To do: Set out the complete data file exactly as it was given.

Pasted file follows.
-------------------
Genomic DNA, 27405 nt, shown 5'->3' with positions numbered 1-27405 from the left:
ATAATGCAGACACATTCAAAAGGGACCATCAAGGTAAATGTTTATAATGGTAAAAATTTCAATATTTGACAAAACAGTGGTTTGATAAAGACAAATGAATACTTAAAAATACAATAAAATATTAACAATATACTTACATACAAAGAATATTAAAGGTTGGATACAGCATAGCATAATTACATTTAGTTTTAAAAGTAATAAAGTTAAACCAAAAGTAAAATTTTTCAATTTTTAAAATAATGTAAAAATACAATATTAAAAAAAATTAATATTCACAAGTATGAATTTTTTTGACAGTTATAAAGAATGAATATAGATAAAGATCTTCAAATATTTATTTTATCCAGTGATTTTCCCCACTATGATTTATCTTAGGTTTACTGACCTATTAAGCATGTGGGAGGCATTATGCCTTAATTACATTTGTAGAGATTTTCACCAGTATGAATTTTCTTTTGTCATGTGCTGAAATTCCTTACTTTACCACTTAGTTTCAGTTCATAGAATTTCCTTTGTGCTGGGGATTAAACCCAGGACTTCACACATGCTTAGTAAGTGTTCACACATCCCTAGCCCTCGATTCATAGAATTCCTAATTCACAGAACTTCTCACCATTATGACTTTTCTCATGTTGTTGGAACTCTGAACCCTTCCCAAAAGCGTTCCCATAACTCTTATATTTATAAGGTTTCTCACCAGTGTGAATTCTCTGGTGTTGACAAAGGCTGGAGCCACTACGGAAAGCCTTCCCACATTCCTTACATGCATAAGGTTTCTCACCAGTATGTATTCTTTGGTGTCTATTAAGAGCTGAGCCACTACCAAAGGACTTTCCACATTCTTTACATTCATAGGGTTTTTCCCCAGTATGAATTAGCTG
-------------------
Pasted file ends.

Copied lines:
Genomic DNA, 27405 nt, shown 5'->3' with positions numbered 1-27405 from the left:
ATAATGCAGACACATTCAAAAGGGACCATCAAGGTAAATGTTTATAATGGTAAAAATTTCAATATTTGACAAAACAGTGGTTTGATAAAGACAAATGAATACTTAAAAATACAATAAAATATTAACAATATACTTACATACAAAGAATATTAAAGGTTGGATACAGCATAGCATAATTACATTTAGTTTTAAAAGTAATAAAGTTAAACCAAAAGTAAAATTTTTCAATTTTTAAAATAATGTAAAAATACAATATTAAAAAAAATTAATATTCACAAGTATGAATTTTTTTGACAGTTATAAAGAATGAATATAGATAAAGATCTTCAAATATTTATTTTATCCAGTGATTTTCCCCACTATGATTTATCTTAGGTTTACTGACCTATTAAGCATGTGGGAGGCATTATGCCTTAATTACATTTGTAGAGATTTTCACCAGTATGAATTTTCTTTTGTCATGTGCTGAAATTCCTTACTTTACCACTTAGTTTCAGTTCATAGAATTTCCTTTGTGCTGGGGATTAAACCCAGGACTTCACACATGCTTAGTAAGTGTTCACACATCCCTAGCCCTCGATTCATAGAATTCCTAATTCACAGAACTTCTCACCATTATGACTTTTCTCATGTTGTTGGAACTCTGAACCCTTCCCAAAAGCGTTCCCATAACTCTTATATTTATAAGGTTTCTCACCAGTGTGAATTCTCTGGTGTTGACAAAGGCTGGAGCCACTACGGAAAGCCTTCCCACATTCCTTACATGCATAAGGTTTCTCACCAGTATGTATTCTTTGGTGTCTATTAAGAGCTGAGCCACTACCAAAGGACTTTCCACATTCTTTACATTCATAGGGTTTTTCCCCAGTATGAATTAGCTG